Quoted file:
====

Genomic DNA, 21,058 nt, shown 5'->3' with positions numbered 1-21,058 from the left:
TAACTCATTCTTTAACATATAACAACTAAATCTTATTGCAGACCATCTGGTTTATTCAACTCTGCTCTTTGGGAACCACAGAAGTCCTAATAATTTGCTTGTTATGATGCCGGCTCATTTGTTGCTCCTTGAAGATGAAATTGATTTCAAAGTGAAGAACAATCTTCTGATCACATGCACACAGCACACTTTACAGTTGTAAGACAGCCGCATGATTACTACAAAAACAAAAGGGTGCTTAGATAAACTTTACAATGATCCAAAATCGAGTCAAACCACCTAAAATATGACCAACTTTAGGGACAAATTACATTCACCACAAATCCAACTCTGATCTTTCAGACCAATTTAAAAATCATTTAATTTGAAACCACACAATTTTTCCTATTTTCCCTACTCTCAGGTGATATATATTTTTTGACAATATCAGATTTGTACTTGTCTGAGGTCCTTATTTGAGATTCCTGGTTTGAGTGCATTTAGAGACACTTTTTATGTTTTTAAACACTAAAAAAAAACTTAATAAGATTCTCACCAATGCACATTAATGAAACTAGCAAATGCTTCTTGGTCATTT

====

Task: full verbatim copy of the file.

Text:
Genomic DNA, 21,058 nt, shown 5'->3' with positions numbered 1-21,058 from the left:
TAACTCATTCTTTAACATATAACAACTAAATCTTATTGCAGACCATCTGGTTTATTCAACTCTGCTCTTTGGGAACCACAGAAGTCCTAATAATTTGCTTGTTATGATGCCGGCTCATTTGTTGCTCCTTGAAGATGAAATTGATTTCAAAGTGAAGAACAATCTTCTGATCACATGCACACAGCACACTTTACAGTTGTAAGACAGCCGCATGATTACTACAAAAACAAAAGGGTGCTTAGATAAACTTTACAATGATCCAAAATCGAGTCAAACCACCTAAAATATGACCAACTTTAGGGACAAATTACATTCACCACAAATCCAACTCTGATCTTTCAGACCAATTTAAAAATCATTTAATTTGAAACCACACAATTTTTCCTATTTTCCCTACTCTCAGGTGATATATATTTTTTGACAATATCAGATTTGTACTTGTCTGAGGTCCTTATTTGAGATTCCTGGTTTGAGTGCATTTAGAGACACTTTTTATGTTTTTAAACACTAAAAAAAAACTTAATAAGATTCTCACCAATGCACATTAATGAAACTAGCAAATGCTTCTTGGTCATTT